Tag Archives: Suicide

Well, Cardinal Pell?

13 Apr

I’ve just read this piece in The Age titled “Church’s suicide victims.” It’s about a report from the Victorian police detailing the suicides of some forty victims of sexual abuse by Catholic priests, and calling for an inquiry into these and other deaths thought to be related to childhood sexual abuse by priests. The article states: In a damning assessment of the church’s handling of abuse issues, the reports say it appears the church has known about a shockingly high rate of suicides and premature deaths but has “chosen to remain silent.”

I then read this article published in On Line Opinion earlier this year, in which the author explains why  in NSW the Catholic Church cannot be sued when its priests sexually abuse children:

Put simply (as Cardinal Pell would no doubt argue), the situation is that when a Catholic priest commits sexual abuse, it does not happen in the Catholic Church because there is no such thing. It happens instead in one of its unincorporated parts and therefore responsibility for its rests totally on members of that part, especially the perpetrator and those responsible for appointing or supervising him. That is to say, responsibility is completely limited to the parish, school, hospital or whatever is the unincorporated part in which it occurred.

As the trustees merely own the property within which the abuse occurred and have no responsibility whatsoever for appointing or supervising the perpetrator, they cannot be held responsible for the abuse he committed. Of course, victims are perfectly free to sue the perpetrator or the unincorporated part but they have no assets (the Trust has them all and anyway priests take a vow of poverty) so there is nothing to be gained by it.

It seems that where sexual abuse of children is concerned in NSW, the Catholic Church has two parts: one that does the damage and one that owns the wealth…

I then read this:

Matthew 18:6  But whoso shall offend one of these little ones which believe in me, it were better for him that a millstone were hanged about his neck, and that he were drowned in the depth of the sea.

Well, your Eminence?  What say you?

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Rioting and deaths in detention: anyone could see that coming so why don’t the politicians?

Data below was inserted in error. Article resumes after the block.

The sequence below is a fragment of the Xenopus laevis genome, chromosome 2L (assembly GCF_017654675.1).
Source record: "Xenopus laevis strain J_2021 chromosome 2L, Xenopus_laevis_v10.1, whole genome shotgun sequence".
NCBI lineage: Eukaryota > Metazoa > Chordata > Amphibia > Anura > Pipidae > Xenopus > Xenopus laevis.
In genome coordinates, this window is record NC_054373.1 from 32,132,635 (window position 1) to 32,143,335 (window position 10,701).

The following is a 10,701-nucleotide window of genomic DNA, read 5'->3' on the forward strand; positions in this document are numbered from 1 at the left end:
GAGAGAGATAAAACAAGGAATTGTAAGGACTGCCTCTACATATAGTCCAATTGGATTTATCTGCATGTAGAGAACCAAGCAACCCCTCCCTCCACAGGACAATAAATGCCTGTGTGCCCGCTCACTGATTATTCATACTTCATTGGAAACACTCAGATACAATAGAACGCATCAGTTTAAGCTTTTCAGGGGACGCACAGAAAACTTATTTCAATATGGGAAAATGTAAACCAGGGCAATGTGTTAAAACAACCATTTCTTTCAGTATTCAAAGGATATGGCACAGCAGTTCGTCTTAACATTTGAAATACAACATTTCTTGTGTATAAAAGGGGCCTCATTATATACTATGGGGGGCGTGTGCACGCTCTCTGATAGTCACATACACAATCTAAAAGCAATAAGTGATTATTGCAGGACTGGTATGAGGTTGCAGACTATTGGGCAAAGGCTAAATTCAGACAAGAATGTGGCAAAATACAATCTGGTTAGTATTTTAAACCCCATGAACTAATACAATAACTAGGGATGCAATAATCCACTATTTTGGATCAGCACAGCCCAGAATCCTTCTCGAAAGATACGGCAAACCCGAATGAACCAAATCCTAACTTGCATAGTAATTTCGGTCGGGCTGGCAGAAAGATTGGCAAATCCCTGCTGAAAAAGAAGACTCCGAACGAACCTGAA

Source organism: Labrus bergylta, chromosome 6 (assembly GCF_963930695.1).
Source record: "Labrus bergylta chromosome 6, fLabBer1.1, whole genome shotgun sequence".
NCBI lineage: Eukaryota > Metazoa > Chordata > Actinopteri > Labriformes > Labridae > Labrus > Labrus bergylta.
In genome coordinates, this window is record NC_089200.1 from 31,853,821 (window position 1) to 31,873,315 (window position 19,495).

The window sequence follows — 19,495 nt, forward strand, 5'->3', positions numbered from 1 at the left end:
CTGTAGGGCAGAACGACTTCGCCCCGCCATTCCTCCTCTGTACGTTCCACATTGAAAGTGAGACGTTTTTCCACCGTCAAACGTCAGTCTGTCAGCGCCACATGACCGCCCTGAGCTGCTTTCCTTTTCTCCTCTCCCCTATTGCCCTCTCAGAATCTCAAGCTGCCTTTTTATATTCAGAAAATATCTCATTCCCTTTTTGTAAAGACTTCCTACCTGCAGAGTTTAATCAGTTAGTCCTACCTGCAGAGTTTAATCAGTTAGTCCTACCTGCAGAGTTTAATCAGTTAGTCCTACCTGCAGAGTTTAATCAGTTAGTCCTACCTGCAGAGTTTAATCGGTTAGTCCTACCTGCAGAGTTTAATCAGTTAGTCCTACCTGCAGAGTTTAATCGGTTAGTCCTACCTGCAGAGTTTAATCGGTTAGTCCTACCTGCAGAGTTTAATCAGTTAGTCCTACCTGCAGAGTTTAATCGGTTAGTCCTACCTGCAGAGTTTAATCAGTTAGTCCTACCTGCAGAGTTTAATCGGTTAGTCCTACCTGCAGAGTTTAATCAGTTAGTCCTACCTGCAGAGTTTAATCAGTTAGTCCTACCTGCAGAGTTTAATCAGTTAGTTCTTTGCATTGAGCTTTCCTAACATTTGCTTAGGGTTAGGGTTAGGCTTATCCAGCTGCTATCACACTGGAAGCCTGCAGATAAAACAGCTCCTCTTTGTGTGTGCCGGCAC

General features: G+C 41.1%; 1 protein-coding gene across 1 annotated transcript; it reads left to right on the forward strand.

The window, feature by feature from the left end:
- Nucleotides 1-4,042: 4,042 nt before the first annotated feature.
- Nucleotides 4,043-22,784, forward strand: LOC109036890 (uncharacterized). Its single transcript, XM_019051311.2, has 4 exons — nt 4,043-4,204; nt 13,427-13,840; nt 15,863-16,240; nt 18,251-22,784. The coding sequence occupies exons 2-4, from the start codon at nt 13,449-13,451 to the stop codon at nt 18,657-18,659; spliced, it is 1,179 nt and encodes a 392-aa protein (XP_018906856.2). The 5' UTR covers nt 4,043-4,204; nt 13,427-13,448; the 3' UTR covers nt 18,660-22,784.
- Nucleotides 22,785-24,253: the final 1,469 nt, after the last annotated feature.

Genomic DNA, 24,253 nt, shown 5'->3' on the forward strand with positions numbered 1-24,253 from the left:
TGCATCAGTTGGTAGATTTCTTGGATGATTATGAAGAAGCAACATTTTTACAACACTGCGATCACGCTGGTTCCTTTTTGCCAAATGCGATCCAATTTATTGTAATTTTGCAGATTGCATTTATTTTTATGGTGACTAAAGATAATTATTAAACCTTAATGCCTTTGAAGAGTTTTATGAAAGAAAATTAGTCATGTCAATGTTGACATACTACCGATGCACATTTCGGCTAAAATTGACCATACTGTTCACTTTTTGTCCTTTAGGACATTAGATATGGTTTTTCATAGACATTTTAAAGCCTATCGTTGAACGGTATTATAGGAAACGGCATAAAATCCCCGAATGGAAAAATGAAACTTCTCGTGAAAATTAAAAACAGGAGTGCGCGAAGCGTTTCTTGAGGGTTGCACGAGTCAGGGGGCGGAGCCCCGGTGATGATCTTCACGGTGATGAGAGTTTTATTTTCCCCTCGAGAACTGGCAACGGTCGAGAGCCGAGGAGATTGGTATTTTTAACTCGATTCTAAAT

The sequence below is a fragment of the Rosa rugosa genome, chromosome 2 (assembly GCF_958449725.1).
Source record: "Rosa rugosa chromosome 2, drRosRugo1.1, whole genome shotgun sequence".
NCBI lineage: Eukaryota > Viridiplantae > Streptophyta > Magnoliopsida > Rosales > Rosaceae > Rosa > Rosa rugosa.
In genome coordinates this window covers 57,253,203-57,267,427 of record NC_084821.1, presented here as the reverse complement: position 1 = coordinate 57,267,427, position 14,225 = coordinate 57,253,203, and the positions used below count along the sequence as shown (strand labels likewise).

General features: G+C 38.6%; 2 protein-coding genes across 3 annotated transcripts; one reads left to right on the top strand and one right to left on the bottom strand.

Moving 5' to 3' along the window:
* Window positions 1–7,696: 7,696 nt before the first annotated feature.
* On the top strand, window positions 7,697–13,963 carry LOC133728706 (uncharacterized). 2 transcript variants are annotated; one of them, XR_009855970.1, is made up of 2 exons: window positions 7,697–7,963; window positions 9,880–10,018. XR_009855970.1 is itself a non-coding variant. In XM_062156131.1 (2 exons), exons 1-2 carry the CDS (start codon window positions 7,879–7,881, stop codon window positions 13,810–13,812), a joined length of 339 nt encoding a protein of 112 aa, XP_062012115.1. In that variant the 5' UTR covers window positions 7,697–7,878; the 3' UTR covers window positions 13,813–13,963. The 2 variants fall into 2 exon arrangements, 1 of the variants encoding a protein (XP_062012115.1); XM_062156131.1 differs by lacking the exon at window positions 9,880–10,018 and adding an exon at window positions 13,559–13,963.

30 Mar
A bunch of Razor Wire atop a chain link fence

Image via Wikipedia

Guest blog today by Dr Stewart Hase

A Refugee Crisis in the Camps: Now Who Could Have Predicted That?

The media treat it as something of a surprise that the ungrateful inmates of our refugee camps are rioting and committing suicide. But it does make for great headlines and, let’s face it, that’s mainstream journalism these days: the ‘gotcha’ rather than real investigation. Well, it is no surprise to psychologists who, had government taken the time to seek some good advice, could have easily predicted these events. In fact, if a research psychologist had wanted to design an experiment confirming the negative impact of incarcerating people, they could have done no better than the politicians and bureaucrats with the fiasco they have invented. The experiment has it all: desperate people; close confinement; razor wire; remote locations; removal of dignity an extended but variable process that engenders hopelessness; an unnatural existence; and overcrowding.

It has been long known in psychology that even relatively innocuous forms of incarceration cause psychological problems: an abnormal situation creates abnormal behaviour in and of itself. We know that guards become abusive towards inmates when they are in this unique position of power. The abuse of the powerless is not restricted to psychopaths or other similarly inadequate personalities. Mr and Mrs Average are quite capable of abnormal cruelty when given the opportunity. We see this in wartime, concentration camps, prisons and the now defunct (thankfully) psychiatric hospitals of the first half of the twentieth-century.

Any first year psychology student knows that you cannot expect people to behave normally when they are placed in abnormal situations. And we could expect people to riot when they are placed in a threatening situation. We can expect people to kill themselves or develop psychoses when their disbelief turns to despair turns to hopelessness. We can expect to see children rapidly wither on the vine when normality is stripped from them: they have few defences to protect themselves.

Successive Australian governments have failed the compassion test, as have we, the Australian people for not urging a humanitarian approach to this problem. This does not mean allowing illegal entry to our country. It does not mean opening our doors. But it does mean having a process for dealing with the problem that is in keeping with the mores of a twenty-first century civil society rather than those of the dark ages: a society that bases its decisions on evidence rather than false and convenient belief. I wonder if we are ready yet and is there a politician out there that is prepared to rise above the sorcery that is popularism?


Dr Stewart Hase

 

Dr Stewart Hase is a registered psychologist and has a doctorate in organisational behaviour as well as a BA, Diploma ofPsychology, and a Master of Arts (Hons) in psychology.

Stewart blogs at http://stewarthase.blogspot.com/

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